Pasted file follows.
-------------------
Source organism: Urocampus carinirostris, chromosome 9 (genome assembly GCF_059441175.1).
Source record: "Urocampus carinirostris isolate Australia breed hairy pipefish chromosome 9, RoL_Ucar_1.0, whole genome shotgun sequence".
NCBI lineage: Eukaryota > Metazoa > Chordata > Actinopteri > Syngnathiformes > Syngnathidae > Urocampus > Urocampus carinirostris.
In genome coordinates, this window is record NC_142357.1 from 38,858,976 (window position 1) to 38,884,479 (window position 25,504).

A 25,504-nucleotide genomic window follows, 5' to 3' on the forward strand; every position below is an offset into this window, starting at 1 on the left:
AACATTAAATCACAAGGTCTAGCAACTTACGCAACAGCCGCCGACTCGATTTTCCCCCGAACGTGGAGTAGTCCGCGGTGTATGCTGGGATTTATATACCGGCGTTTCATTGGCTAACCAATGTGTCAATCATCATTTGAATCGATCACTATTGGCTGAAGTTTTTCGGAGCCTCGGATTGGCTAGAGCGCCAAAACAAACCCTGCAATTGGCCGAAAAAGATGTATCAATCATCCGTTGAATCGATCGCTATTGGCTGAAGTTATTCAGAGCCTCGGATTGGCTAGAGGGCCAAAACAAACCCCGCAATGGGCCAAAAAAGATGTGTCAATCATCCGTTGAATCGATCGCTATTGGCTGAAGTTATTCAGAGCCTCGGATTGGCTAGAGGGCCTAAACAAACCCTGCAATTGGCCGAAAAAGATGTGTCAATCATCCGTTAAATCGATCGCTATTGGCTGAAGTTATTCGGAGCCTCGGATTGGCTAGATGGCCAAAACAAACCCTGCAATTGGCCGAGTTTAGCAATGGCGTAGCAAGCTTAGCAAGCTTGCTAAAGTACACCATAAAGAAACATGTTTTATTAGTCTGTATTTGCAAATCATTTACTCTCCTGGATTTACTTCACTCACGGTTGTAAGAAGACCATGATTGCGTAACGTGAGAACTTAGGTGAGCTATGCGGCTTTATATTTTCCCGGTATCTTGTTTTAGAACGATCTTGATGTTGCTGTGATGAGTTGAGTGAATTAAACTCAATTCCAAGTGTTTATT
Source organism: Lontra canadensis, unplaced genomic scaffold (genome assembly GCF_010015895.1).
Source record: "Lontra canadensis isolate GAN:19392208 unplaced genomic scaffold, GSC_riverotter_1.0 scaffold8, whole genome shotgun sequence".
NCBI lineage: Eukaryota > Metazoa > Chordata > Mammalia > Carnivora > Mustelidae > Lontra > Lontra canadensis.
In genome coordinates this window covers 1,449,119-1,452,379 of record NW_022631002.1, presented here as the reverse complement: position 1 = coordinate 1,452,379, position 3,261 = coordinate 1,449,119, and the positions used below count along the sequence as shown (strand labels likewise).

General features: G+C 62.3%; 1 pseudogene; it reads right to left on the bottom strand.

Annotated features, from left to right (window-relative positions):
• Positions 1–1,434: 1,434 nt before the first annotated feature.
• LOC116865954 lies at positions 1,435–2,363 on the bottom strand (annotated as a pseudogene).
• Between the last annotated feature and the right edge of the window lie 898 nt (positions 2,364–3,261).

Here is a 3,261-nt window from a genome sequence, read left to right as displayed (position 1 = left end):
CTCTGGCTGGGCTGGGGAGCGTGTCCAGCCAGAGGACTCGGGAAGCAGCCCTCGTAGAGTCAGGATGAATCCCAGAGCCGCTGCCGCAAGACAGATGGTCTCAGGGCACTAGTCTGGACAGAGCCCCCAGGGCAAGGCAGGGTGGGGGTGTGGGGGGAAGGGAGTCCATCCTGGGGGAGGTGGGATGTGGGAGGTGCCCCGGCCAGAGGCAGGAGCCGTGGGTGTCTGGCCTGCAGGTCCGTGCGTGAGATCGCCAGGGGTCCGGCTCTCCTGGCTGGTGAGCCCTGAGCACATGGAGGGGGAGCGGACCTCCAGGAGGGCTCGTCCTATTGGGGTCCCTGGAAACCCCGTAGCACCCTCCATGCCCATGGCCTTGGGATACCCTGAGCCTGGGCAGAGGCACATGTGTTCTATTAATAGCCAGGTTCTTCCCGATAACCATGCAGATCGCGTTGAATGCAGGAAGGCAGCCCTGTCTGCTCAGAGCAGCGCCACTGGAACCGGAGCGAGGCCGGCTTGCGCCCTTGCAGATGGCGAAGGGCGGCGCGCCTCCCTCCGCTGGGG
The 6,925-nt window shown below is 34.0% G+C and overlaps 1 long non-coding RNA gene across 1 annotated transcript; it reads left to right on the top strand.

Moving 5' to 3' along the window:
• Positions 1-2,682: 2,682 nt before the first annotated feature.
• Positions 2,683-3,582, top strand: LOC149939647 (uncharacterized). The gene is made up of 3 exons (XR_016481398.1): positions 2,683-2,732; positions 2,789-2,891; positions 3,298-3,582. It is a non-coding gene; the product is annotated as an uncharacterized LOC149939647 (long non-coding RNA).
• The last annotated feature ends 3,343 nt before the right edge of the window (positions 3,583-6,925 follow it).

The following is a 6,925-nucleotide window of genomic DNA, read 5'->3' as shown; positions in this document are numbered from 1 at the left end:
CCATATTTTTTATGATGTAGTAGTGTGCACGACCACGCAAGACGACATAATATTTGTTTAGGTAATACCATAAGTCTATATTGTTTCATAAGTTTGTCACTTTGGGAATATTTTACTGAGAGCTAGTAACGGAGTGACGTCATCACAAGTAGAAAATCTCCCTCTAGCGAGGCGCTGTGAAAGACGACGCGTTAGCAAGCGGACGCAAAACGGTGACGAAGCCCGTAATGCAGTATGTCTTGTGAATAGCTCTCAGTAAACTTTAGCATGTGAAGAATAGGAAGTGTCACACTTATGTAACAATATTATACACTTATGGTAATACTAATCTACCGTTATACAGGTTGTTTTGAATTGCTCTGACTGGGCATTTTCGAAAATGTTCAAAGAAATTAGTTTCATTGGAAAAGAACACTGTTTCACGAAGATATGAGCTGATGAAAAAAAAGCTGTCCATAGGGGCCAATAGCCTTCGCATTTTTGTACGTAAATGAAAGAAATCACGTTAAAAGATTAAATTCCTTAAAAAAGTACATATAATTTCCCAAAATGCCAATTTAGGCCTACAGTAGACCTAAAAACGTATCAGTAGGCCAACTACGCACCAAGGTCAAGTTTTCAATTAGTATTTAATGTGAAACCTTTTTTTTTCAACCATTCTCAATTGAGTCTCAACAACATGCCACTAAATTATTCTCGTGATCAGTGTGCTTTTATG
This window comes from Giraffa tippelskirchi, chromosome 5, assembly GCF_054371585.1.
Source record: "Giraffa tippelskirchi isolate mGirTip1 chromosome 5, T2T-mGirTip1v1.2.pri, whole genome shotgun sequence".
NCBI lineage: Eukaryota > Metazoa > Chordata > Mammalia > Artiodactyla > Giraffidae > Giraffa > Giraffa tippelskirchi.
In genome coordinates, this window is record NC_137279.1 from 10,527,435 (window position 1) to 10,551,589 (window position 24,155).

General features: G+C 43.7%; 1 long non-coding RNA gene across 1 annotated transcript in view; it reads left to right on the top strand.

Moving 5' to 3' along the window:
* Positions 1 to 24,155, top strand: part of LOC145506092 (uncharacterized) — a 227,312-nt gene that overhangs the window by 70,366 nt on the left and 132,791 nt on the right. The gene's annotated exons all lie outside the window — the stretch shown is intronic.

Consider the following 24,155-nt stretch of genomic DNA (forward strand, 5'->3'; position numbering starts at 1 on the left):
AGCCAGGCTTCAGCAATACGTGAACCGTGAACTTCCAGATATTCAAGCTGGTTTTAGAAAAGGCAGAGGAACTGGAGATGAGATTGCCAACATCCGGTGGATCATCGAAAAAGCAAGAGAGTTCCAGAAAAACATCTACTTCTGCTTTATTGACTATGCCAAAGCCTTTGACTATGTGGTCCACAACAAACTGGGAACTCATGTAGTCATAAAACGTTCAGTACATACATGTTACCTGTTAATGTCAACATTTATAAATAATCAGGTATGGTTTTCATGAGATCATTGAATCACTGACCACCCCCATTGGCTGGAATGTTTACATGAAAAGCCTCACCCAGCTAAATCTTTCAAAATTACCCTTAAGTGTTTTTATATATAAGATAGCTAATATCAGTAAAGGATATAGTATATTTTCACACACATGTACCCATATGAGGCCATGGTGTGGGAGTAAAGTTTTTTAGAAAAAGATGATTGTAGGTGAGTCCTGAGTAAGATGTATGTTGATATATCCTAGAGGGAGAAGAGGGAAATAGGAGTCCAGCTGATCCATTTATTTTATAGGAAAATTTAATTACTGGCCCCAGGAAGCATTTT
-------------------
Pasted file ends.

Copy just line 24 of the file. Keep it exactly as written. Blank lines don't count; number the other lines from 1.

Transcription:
CCATATTTTTTATGATGTAGTAGTGTGCACGACCACGCAAGACGACATAATATTTGTTTAGGTAATACCATAAGTCTATATTGTTTCATAAGTTTGTCACTTTGGGAATATTTTACTGAGAGCTAGTAACGGAGTGACGTCATCACAAGTAGAAAATCTCCCTCTAGCGAGGCGCTGTGAAAGACGACGCGTTAGCAAGCGGACGCAAAACGGTGACGAAGCCCGTAATGCAGTATGTCTTGTGAATAGCTCTCAGTAAACTTTAGCATGTGAAGAATAGGAAGTGTCACACTTATGTAACAATATTATACACTTATGGTAATACTAATCTACCGTTATACAGGTTGTTTTGAATTGCTCTGACTGGGCATTTTCGAAAATGTTCAAAGAAATTAGTTTCATTGGAAAAGAACACTGTTTCACGAAGATATGAGCTGATGAAAAAAAAGCTGTCCATAGGGGCCAATAGCCTTCGCATTTTTGTACGTAAATGAAAGAAATCACGTTAAAAGATTAAATTCCTTAAAAAAGTACATATAATTTCCCAAAATGCCAATTTAGGCCTACAGTAGACCTAAAAACGTATCAGTAGGCCAACTACGCACCAAGGTCAAGTTTTCAATTAGTATTTAATGTGAAACCTTTTTTTTTCAACCATTCTCAATTGAGTCTCAACAACATGCCACTAAATTATTCTCGTGATCAGTGTGCTTTTATG